Rudolph Honsey has written a book with qualities that can best be seen when comparing it to another Commentary (in this case, John Gibson's commentary on Job--see my review of that for more details). While Gibson gives a wild roller-coaster of a commentary, Honsey gives a steady, traditional train ride. While Gibson shocked me, thrilled me, and made me wildly angry, Honsey made cool, logical sense the entire way through.
Honsey, being of the Lutheran Church--Missouri Synod, advances many views that I've known and loved for years, namely 1) The events in the Book of Job really happened 2) Job (as well as the entire Old Testament) point forward to the coming of Jesus 3) If his research doesn't provide him with an adequate answer, he admits it. 4) The entire Bible (even the speeches of Elihu) is inspired by God and there for a purpose. That is to say, if the Bible said it happened, it happened; mere, silly humans are blasphemous when they begin to say "this particular part of the Bible really shouldn't be there."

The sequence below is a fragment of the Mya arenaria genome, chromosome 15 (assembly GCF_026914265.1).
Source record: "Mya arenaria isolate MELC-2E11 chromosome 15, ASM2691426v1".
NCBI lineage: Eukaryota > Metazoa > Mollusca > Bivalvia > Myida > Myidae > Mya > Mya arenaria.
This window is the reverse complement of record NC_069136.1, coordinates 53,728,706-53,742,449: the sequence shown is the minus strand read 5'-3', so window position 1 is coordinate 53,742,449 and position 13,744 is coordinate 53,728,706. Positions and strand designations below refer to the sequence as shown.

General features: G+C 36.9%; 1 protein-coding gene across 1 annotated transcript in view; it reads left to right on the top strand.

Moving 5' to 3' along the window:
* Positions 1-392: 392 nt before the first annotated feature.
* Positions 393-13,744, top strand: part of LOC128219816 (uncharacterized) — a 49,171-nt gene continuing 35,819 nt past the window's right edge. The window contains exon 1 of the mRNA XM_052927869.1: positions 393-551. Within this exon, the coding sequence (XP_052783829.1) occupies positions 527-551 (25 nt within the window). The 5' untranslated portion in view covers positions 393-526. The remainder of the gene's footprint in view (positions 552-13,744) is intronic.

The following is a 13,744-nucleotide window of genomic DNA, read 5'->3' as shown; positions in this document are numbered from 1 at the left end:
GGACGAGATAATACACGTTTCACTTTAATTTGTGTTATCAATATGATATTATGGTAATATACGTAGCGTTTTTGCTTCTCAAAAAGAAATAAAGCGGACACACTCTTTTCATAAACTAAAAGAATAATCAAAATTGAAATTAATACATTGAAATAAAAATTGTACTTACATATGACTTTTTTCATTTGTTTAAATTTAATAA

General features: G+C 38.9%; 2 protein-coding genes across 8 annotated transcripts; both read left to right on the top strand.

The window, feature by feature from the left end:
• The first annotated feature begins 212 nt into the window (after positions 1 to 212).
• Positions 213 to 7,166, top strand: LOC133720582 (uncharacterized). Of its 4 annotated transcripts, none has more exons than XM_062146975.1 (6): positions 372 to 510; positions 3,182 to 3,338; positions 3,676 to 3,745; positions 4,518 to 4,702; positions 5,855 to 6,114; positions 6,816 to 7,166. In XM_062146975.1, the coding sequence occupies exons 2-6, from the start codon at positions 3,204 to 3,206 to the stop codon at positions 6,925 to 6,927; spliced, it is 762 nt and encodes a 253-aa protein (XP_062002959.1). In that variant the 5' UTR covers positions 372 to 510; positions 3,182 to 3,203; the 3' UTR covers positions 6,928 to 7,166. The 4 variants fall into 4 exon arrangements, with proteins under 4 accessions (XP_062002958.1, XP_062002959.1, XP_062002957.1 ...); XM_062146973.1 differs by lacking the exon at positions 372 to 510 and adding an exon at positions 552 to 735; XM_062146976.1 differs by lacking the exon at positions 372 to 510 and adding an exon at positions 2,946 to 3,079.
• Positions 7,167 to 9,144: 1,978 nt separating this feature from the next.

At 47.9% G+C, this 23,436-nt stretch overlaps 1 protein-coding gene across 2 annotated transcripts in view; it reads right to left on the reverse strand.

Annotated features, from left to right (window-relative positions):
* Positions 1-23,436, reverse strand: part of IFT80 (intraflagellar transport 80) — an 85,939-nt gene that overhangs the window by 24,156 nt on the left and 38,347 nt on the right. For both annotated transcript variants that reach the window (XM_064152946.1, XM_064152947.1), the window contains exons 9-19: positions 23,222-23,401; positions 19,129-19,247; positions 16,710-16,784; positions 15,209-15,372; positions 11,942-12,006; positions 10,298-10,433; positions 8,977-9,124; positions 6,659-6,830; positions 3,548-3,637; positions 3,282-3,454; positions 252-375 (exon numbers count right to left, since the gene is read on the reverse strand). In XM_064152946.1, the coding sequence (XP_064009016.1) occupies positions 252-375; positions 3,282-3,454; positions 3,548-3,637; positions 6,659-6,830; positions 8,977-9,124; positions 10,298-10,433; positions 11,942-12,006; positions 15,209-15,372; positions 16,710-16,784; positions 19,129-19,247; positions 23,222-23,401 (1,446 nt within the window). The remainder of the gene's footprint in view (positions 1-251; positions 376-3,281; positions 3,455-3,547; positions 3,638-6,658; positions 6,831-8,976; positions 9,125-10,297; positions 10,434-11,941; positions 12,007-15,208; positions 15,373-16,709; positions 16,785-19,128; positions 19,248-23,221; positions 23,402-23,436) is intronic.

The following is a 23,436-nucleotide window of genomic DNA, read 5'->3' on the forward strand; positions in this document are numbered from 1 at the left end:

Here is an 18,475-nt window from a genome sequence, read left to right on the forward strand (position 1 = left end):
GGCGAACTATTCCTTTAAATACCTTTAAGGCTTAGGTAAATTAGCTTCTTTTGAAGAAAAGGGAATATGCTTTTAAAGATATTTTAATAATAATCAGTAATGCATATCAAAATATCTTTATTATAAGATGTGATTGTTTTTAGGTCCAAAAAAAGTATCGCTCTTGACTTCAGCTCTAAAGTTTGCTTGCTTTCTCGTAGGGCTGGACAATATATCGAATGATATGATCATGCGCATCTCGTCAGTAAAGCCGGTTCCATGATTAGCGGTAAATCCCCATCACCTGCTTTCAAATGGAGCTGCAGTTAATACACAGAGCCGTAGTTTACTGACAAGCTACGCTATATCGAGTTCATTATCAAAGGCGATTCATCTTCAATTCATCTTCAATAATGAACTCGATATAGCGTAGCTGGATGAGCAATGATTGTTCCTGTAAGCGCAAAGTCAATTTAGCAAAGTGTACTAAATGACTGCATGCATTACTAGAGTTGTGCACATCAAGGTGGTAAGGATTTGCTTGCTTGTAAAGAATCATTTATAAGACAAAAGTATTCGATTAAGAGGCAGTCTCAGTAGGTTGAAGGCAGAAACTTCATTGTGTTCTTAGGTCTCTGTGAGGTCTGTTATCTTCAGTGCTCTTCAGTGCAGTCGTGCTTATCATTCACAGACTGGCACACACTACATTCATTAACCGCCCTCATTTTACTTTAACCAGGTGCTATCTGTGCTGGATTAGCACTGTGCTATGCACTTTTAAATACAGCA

As such, Honsey, produces a calm, logical commentary. When he sees something that points forward to Jesus (or some other part of the Bible), he points it out; when Job says something that borderlines blasphemy, he give Job the benefit of the doubt (God commended him for his righteousness so Honsey won't accuse where God doesn't); he explains his thinking and why he disagrees with other Bible commentators.
In all, Honsey gives a clear, accurate picture of the book of Job. While being neither dramatic nor flashy, he does earn points with straight-forwardness. While not a particularly gifted poet in the sense that he can point out the highly emotional yet difficult-to-comprehend poetry of Job, he is gifted in presenting Job as a part of a greater whole--the Holy Bible. A heartily endorsed commentary (and commentary series).